MÚSZ will cover the costs of the young Ukrainians' stay, but the Ukrainian federation will soon contact LEN, the European Swimming Federation, and ask for financial assistance to the countries hosting its athletes.

THEY ARE FAR APART FROM EACH OTHER, BUT IN GOOD HANDS

In difficult times, only cohesion can be the recipe – says the Hungarian hockey community, which makes Debrecen and Miskolc a temporary home for Ukrainian youth players forced to flee due to the Russian-Ukrainian conflict.

When the SDYuSShOR U16 team from Kharkiv left for Debrecen, they planned to stay for a long weekend. Now, more than two weeks later, the team is still on its way – a temporary home was found in Sanok, Poland.

"We are far apart from each other, but as parents, our hearts are at ease because we know that our children are surrounded by the incredible support and care of the great hockey family," the Ukrainian ice hockey team writes on its Facebook page.

"Kharkivians were on their way to Debrecen when received the news of the invasion," said Levente Sipos, General Secretary of the Hungarian Ice Hockey Federation. “Immediately after their arrival, a Polish team approached them who offered to give them accommodation once the tournament was over. This was the first contact, and the Ukrainians accepted the offer right away."

Initially, the biggest problem was how to provide the Kharkiv team, which had only a few days' supply, everything they needed to stay away for an uncertain period of time. In addition to the problem, Ukrainian bank cards did not work in Hungary at the time.

"The Hungarian Ice Hockey Federation soon offered all possible assistance: it collected money, put together 20 bags for the children and even acquired an Xbox," said Márta Plásztán-Brehószki, President of the Debrecen Hockey Club.

This was only the beginning because as more and more Ukrainians fled their homeland, the Hungarian ice hockey community also took action. Despite hockey equipment not being exactly a primary necessity for people fleeing war zones, the hockey family quickly realized that returning to the ice can give children a sense of relative normality in times of crisis. Nine hockey players has arrived at DVTK so far, but a total of 24 young athletes and their relatives are expected to come.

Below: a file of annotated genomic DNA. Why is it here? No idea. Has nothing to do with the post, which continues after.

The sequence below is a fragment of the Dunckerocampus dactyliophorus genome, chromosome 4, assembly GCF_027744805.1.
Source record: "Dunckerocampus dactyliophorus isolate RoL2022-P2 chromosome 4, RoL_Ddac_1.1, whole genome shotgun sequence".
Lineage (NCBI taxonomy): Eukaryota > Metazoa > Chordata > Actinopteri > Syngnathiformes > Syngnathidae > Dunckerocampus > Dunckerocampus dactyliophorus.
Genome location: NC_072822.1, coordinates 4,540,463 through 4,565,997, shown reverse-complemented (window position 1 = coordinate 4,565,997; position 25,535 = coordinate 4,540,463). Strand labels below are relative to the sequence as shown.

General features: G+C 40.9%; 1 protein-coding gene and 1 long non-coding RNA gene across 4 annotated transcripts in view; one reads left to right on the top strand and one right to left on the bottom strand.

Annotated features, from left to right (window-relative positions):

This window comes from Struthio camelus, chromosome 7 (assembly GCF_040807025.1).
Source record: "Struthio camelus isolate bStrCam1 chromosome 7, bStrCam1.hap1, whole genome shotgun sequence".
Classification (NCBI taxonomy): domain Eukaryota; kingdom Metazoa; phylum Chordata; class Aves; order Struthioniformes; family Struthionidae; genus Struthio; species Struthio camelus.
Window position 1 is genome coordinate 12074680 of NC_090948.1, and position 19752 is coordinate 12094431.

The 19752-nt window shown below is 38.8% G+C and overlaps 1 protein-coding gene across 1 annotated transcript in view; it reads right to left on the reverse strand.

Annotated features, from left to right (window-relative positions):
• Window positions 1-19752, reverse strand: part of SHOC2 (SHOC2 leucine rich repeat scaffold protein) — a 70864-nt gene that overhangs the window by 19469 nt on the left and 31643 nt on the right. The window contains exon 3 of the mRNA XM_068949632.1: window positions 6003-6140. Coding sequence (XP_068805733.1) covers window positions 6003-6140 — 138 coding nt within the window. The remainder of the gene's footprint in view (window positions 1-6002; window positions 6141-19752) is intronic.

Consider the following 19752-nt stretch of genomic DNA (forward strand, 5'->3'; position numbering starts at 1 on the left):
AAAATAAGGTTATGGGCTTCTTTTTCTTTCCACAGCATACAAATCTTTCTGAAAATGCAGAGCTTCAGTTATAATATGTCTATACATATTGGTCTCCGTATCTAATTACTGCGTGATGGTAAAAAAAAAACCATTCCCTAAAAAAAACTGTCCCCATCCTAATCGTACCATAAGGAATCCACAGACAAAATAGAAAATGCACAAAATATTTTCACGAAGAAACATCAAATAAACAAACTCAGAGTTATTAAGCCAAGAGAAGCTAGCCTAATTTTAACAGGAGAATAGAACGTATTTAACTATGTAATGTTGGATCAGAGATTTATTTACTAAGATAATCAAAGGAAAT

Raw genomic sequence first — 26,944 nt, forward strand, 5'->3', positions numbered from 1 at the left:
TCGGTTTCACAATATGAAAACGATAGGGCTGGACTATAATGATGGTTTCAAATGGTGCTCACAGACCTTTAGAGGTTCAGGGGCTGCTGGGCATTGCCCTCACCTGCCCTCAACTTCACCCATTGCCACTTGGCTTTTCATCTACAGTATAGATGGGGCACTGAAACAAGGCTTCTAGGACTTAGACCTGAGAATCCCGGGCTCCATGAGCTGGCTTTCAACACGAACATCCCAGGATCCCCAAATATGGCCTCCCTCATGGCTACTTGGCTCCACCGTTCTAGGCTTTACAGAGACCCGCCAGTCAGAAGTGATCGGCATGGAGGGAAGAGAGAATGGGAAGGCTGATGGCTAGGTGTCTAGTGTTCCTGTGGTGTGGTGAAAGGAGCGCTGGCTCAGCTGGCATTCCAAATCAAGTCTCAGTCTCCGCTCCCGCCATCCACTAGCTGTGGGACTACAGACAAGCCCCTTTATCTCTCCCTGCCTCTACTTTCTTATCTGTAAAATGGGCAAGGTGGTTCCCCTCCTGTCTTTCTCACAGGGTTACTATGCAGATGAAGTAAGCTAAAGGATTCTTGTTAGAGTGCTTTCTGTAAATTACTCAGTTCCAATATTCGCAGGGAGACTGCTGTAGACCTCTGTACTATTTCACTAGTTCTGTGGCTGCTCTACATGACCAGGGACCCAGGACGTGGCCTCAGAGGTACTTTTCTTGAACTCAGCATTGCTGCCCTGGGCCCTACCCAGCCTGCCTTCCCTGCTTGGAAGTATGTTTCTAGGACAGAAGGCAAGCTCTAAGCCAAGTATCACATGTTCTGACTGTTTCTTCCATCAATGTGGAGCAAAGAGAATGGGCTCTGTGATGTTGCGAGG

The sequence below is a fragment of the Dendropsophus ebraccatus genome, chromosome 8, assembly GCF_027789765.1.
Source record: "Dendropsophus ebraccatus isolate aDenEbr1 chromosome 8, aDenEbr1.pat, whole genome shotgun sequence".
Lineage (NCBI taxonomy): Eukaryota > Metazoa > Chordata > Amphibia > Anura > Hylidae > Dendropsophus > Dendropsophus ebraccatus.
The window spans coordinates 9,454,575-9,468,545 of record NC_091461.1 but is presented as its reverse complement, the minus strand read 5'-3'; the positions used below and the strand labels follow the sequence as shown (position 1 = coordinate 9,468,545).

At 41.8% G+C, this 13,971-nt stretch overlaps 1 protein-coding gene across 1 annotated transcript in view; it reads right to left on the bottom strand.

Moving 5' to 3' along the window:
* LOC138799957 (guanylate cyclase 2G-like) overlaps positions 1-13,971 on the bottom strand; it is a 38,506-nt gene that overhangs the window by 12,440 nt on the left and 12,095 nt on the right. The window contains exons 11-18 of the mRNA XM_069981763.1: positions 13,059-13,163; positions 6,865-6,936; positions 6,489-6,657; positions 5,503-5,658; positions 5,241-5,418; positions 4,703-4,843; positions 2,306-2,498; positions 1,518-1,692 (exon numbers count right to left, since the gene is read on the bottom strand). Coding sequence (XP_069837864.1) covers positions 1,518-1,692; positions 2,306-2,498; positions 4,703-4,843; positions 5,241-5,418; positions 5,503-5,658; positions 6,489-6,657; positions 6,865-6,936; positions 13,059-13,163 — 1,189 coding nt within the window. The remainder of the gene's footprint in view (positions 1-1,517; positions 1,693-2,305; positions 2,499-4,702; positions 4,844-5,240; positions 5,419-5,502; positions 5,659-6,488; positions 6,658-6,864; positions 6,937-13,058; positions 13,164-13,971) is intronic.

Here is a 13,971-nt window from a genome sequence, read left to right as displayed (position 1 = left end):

Ukrainian hockey players also get training opportunities, which could help them deal with the horrors

 

"In the Generali Arena next to the Miskolc Ice Hall, we accommodate them in rooms with two or four beds, we also provide equipment, training, and meals," said Ádám Nagy, chief operating officer of the DVTK Polar Bears Academy. He also adds that three of their minivans are waiting for the arrival of additional refugees. In addition to the federation in Borsod-Abaúj-Zemplén county, thanks to the joint work of the Debrecen Hockey Club, DEAC, and the University of Debrecen, 36 young hockey players – together with their mothers and brothers – have found a new temporary home on the college campus on Kartács Street. The ice hockey federation launched a charity marathon on March 10 with a group of influencers through social media, raising more than 3,990 euros with the support of the foundation called Szintlépés Alapítvány.

"That's what it means to be part of the hockey family... When a known or unknown buddy gets in trouble, the community accepts them and gives them all the support possible, because they are one of us, and we know that they would do the same for us," added Levente Sipos, stressing the cohesiveness of the common passion.

 
ZSOLT GYULAY HAS CONSULTED WITH SERGEY BUBKA SEVERAL TIMES

The Hungarian Olympic Committee was one of the first to offer its assistance to the Ukrainian partner organization. Zsolt Gyulay discussed the details with Sergey Bubka.